I started a new glass making course at Richmond Adult Community College – “Images on Glass”. No surprise but I’m already loving the course and it’s only week 1. Three more Saturdays of exploring and experimentation with different methods of applying images to glass.
First and foremost a quick introduction for ‘newbies’ to types of glass to use (Bullseye or Float), compatibility and how to cut glass.
This week we rummaged through an old box of decals and found our images to practice with. I selected poppies as I loved the vivid red but was unsure whether it would remain so vivid once fired. (I did say there was experimentation, right?).
We painted on other glass with enamels (mixing with acrylic media (water based and gloss)).
Another method was by using leaves and grass. We made prints from them by rolling ink over the leaf/grass and then rolling this over the glass to leave the image on the glass.
One further experiment was to see if we were able to create our own ‘transfers’ using enamels, contact paper and leaves. We printed a leaf onto paper. Then covered this with sticky paper. With the back of a spoon we rubbed the image right into the sticky paper. Next we ran it under water and rubbed the paper away, leaving the image on the (now not) sticky paper. Once dry, the stickiness returns. This was then stuck onto glass, like a homemade transfer/decal.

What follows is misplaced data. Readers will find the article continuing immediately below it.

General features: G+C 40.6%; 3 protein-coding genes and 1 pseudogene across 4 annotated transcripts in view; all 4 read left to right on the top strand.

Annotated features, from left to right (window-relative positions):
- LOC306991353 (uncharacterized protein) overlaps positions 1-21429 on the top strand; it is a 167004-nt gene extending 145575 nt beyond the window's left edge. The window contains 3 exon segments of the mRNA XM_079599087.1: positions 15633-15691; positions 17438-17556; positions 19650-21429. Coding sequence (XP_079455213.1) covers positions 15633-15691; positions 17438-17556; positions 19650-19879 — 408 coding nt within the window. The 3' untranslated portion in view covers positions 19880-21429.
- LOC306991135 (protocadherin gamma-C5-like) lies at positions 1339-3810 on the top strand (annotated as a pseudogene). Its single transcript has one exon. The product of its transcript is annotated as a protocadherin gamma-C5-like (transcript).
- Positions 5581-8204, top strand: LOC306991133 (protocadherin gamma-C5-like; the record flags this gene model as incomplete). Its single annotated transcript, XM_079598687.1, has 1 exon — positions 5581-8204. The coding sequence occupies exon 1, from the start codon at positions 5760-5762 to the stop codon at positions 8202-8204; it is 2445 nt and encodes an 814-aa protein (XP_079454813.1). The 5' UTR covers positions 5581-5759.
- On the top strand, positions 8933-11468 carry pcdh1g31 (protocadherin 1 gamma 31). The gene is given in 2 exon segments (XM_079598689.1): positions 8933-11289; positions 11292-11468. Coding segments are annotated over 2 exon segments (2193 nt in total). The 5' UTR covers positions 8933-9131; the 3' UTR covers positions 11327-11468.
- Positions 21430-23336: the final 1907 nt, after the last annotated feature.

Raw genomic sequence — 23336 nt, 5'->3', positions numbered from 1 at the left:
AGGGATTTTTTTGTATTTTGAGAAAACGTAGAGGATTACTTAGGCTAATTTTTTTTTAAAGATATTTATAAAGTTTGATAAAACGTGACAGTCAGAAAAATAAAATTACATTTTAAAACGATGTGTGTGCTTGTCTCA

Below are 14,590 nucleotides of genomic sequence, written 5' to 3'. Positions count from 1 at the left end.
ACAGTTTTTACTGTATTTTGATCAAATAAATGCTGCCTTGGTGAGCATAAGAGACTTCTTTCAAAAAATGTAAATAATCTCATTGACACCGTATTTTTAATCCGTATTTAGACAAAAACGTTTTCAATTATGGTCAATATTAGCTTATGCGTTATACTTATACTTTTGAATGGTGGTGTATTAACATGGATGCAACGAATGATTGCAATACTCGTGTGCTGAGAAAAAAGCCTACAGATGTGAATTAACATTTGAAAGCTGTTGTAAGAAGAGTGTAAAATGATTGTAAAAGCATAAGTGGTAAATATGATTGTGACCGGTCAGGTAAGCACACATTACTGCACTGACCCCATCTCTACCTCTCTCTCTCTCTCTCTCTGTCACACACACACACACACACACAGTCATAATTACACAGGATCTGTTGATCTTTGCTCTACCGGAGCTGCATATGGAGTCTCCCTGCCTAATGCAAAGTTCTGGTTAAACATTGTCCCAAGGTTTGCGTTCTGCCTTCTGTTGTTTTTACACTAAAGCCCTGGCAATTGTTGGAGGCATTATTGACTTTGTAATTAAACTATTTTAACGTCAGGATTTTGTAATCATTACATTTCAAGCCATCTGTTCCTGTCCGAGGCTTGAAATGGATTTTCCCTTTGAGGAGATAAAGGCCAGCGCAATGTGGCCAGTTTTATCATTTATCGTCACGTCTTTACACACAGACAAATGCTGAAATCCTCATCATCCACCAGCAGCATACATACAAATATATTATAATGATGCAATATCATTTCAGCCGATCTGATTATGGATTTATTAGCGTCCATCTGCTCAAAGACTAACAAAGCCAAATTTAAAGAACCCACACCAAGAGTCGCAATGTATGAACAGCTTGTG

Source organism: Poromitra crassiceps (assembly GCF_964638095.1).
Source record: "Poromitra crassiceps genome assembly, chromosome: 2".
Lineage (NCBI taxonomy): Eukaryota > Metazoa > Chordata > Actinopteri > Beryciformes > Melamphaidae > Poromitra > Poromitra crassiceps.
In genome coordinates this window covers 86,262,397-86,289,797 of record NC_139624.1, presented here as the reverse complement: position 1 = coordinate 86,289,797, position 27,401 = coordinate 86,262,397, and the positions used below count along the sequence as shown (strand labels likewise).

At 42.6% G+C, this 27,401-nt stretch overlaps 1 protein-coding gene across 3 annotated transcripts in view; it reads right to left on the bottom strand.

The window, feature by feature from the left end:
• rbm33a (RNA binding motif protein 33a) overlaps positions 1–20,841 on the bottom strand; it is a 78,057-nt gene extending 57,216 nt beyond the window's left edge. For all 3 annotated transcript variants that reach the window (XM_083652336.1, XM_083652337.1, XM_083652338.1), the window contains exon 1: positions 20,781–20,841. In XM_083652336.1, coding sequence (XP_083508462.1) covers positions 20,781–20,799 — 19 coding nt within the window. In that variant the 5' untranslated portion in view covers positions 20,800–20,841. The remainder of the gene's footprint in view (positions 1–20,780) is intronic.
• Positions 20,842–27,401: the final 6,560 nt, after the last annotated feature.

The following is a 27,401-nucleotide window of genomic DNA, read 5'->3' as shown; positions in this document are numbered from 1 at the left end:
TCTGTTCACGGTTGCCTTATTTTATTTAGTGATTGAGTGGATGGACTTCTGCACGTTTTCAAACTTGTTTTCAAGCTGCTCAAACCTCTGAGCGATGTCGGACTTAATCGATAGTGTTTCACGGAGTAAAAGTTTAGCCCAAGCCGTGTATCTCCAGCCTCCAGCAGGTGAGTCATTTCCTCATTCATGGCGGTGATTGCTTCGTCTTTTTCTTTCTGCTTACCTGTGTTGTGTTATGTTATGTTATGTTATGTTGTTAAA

A selection of images prior to being fired in the kiln.
Below are photos of our glass images after firing. As a group we used different decals, painting techniques, colours and depth. Sadly (and oddly) the experimental own transfer/decals didn’t work – the images had disappeared. I’m going to try it again before the end of the course as this SHOULD work so we’re not sure what happened. Watch this space.
I was also intrigued to see what would happen to some of my images if I stacked them and refired them. I stacked (with 2 layers) some handpainted glass tiles. I stacked (with 3 layers) butterfly decals. And totally as an experiment I didn’t think would work was 7 layers of poppies!
Below top left is the firing tray loaded with stacks and the remaining pictures are post firing. The one that worked best was the poppies. Next job is to grind and polish the edges and then I’ll show you the 3D element to the stack.